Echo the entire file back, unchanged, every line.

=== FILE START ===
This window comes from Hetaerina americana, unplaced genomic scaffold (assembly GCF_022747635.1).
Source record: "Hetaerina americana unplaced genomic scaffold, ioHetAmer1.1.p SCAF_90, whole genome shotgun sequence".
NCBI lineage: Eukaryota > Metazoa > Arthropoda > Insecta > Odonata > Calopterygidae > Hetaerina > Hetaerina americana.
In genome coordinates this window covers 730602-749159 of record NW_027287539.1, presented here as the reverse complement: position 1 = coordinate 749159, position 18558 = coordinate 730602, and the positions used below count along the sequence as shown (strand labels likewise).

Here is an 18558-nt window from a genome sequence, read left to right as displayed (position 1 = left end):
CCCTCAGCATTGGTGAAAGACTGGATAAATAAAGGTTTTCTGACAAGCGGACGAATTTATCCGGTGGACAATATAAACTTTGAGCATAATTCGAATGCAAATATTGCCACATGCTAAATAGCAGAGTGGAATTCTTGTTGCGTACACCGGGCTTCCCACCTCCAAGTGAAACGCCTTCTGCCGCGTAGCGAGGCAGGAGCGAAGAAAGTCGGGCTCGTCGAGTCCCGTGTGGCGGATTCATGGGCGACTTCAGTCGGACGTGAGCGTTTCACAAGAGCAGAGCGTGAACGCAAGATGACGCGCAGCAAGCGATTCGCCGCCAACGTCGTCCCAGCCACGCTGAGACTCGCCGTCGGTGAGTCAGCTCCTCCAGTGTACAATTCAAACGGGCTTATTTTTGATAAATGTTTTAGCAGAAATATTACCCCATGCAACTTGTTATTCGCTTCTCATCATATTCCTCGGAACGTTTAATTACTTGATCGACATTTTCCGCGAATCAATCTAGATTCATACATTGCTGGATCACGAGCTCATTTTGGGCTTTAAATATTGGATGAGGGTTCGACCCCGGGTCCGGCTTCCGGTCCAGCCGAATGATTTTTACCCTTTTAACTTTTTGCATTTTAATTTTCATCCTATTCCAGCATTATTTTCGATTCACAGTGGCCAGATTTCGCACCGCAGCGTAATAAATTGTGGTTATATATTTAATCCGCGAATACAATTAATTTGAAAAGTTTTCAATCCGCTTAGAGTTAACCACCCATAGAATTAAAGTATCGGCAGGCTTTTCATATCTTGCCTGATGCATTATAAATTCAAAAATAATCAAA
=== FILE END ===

This window comes from Hetaerina americana, unplaced genomic scaffold (assembly GCF_022747635.1).
Source record: "Hetaerina americana unplaced genomic scaffold, ioHetAmer1.1.p SCAF_90, whole genome shotgun sequence".
NCBI lineage: Eukaryota > Metazoa > Arthropoda > Insecta > Odonata > Calopterygidae > Hetaerina > Hetaerina americana.
In genome coordinates this window covers 730602-749159 of record NW_027287539.1, presented here as the reverse complement: position 1 = coordinate 749159, position 18558 = coordinate 730602, and the positions used below count along the sequence as shown (strand labels likewise).

Here is an 18558-nt window from a genome sequence, read left to right as displayed (position 1 = left end):
CCCTCAGCATTGGTGAAAGACTGGATAAATAAAGGTTTTCTGACAAGCGGACGAATTTATCCGGTGGACAATATAAACTTTGAGCATAATTCGAATGCAAATATTGCCACATGCTAAATAGCAGAGTGGAATTCTTGTTGCGTACACCGGGCTTCCCACCTCCAAGTGAAACGCCTTCTGCCGCGTAGCGAGGCAGGAGCGAAGAAAGTCGGGCTCGTCGAGTCCCGTGTGGCGGATTCATGGGCGACTTCAGTCGGACGTGAGCGTTTCACAAGAGCAGAGCGTGAACGCAAGATGACGCGCAGCAAGCGATTCGCCGCCAACGTCGTCCCAGCCACGCTGAGACTCGCCGTCGGTGAGTCAGCTCCTCCAGTGTACAATTCAAACGGGCTTATTTTTGATAAATGTTTTAGCAGAAATATTACCCCATGCAACTTGTTATTCGCTTCTCATCATATTCCTCGGAACGTTTAATTACTTGATCGACATTTTCCGCGAATCAATCTAGATTCATACATTGCTGGATCACGAGCTCATTTTGGGCTTTAAATATTGGATGAGGGTTCGACCCCGGGTCCGGCTTCCGGTCCAGCCGAATGATTTTTACCCTTTTAACTTTTTGCATTTTAATTTTCATCCTATTCCAGCATTATTTTCGATTCACAGTGGCCAGATTTCGCACCGCAGCGTAATAAATTGTGGTTATATATTTAATCCGCGAATACAATTAATTTGAAAAGTTTTCAATCCGCTTAGAGTTAACCACCCATAGAATTAAAGTATCGGCAGGCTTTTCATATCTTGCCTGATGCATTATAAATTCAAAAATAATCAAA